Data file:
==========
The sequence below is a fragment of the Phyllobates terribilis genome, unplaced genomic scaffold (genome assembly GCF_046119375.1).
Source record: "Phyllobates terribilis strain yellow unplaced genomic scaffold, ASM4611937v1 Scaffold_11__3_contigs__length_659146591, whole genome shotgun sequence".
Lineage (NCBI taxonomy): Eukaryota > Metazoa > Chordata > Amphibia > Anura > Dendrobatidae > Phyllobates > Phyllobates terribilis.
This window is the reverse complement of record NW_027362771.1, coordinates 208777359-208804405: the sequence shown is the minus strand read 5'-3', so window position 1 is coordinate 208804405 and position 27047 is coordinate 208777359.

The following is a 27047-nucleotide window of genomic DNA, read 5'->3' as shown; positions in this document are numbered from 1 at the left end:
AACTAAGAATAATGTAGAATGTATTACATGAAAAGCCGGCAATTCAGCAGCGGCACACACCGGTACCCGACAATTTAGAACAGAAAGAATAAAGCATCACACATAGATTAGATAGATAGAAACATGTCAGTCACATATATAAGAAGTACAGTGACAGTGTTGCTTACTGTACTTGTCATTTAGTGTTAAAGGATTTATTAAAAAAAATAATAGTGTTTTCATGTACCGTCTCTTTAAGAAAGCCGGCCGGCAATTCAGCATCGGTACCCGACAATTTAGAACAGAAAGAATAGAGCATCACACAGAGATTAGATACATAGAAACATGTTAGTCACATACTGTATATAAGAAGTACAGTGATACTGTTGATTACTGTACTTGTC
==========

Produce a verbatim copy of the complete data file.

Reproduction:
The sequence below is a fragment of the Phyllobates terribilis genome, unplaced genomic scaffold (genome assembly GCF_046119375.1).
Source record: "Phyllobates terribilis strain yellow unplaced genomic scaffold, ASM4611937v1 Scaffold_11__3_contigs__length_659146591, whole genome shotgun sequence".
Lineage (NCBI taxonomy): Eukaryota > Metazoa > Chordata > Amphibia > Anura > Dendrobatidae > Phyllobates > Phyllobates terribilis.
This window is the reverse complement of record NW_027362771.1, coordinates 208777359-208804405: the sequence shown is the minus strand read 5'-3', so window position 1 is coordinate 208804405 and position 27047 is coordinate 208777359.

The following is a 27047-nucleotide window of genomic DNA, read 5'->3' as shown; positions in this document are numbered from 1 at the left end:
AACTAAGAATAATGTAGAATGTATTACATGAAAAGCCGGCAATTCAGCAGCGGCACACACCGGTACCCGACAATTTAGAACAGAAAGAATAAAGCATCACACATAGATTAGATAGATAGAAACATGTCAGTCACATATATAAGAAGTACAGTGACAGTGTTGCTTACTGTACTTGTCATTTAGTGTTAAAGGATTTATTAAAAAAAATAATAGTGTTTTCATGTACCGTCTCTTTAAGAAAGCCGGCCGGCAATTCAGCATCGGTACCCGACAATTTAGAACAGAAAGAATAGAGCATCACACAGAGATTAGATACATAGAAACATGTTAGTCACATACTGTATATAAGAAGTACAGTGATACTGTTGATTACTGTACTTGTC